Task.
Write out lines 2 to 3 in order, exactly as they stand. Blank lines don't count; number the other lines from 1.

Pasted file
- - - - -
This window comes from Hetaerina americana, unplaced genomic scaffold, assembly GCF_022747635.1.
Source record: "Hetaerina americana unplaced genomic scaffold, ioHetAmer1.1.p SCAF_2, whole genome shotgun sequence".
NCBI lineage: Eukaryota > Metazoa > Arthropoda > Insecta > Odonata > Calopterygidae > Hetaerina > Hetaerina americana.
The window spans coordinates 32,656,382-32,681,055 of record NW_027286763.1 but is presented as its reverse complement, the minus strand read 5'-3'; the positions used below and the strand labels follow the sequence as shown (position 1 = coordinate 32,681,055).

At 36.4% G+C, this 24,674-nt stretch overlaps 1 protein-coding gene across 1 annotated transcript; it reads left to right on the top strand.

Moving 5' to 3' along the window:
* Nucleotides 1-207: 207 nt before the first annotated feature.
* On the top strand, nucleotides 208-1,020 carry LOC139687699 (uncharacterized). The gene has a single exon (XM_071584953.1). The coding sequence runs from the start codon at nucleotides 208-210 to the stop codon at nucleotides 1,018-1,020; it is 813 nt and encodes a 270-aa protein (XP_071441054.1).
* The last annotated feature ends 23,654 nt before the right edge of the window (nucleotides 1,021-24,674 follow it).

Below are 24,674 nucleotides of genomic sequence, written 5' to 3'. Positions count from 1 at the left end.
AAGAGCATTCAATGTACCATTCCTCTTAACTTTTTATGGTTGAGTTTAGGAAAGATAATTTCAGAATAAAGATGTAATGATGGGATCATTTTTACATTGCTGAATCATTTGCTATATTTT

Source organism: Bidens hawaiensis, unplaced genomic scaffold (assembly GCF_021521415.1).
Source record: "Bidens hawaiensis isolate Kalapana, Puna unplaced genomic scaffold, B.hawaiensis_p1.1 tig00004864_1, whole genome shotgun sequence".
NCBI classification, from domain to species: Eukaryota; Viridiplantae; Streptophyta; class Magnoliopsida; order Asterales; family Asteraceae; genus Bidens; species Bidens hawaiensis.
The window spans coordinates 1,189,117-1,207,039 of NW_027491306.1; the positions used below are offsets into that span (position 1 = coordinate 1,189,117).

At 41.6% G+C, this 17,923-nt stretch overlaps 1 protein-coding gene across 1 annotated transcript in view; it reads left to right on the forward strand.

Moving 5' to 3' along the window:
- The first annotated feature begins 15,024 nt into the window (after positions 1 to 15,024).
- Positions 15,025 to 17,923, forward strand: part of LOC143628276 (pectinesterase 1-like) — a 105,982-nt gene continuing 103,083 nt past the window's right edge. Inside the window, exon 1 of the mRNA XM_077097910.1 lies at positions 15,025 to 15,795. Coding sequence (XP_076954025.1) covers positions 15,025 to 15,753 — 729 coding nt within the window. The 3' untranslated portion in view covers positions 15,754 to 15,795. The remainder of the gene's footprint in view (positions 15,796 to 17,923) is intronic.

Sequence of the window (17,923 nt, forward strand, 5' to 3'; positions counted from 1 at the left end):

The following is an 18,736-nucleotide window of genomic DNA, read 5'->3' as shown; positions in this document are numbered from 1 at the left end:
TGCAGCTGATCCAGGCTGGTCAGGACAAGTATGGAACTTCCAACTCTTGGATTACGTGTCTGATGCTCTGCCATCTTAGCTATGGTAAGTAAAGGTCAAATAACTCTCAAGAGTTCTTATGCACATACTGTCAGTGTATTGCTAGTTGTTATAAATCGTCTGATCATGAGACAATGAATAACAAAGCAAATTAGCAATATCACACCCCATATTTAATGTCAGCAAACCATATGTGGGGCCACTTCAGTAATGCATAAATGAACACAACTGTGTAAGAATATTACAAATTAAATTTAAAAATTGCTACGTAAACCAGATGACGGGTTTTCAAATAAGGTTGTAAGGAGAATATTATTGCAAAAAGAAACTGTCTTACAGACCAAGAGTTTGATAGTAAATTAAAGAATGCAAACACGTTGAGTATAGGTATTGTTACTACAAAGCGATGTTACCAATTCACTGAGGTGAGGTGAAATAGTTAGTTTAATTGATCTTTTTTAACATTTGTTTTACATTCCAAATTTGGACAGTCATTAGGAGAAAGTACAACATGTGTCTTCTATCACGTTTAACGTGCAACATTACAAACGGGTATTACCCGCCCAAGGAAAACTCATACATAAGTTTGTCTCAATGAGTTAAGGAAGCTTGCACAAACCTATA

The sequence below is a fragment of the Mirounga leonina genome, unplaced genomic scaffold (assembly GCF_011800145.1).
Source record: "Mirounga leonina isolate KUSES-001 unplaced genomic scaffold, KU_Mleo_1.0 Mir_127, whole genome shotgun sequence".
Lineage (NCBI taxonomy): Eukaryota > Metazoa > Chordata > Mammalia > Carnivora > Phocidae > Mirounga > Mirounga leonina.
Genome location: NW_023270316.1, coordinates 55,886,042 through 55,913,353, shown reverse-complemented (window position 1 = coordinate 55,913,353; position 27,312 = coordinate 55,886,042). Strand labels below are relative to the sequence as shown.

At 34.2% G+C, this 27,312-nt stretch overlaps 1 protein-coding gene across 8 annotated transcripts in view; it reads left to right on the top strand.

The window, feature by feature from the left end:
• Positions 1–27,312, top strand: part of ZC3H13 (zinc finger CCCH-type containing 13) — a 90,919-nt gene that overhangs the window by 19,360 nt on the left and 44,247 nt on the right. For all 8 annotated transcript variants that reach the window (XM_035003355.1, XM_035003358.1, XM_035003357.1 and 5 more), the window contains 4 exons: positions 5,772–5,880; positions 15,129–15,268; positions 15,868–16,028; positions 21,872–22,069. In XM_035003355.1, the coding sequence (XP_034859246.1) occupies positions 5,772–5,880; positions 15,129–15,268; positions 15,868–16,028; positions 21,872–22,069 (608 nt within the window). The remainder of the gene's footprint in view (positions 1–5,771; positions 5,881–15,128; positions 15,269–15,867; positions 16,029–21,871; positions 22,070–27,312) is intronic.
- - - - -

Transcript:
Source record: "Hetaerina americana unplaced genomic scaffold, ioHetAmer1.1.p SCAF_2, whole genome shotgun sequence".
NCBI lineage: Eukaryota > Metazoa > Arthropoda > Insecta > Odonata > Calopterygidae > Hetaerina > Hetaerina americana.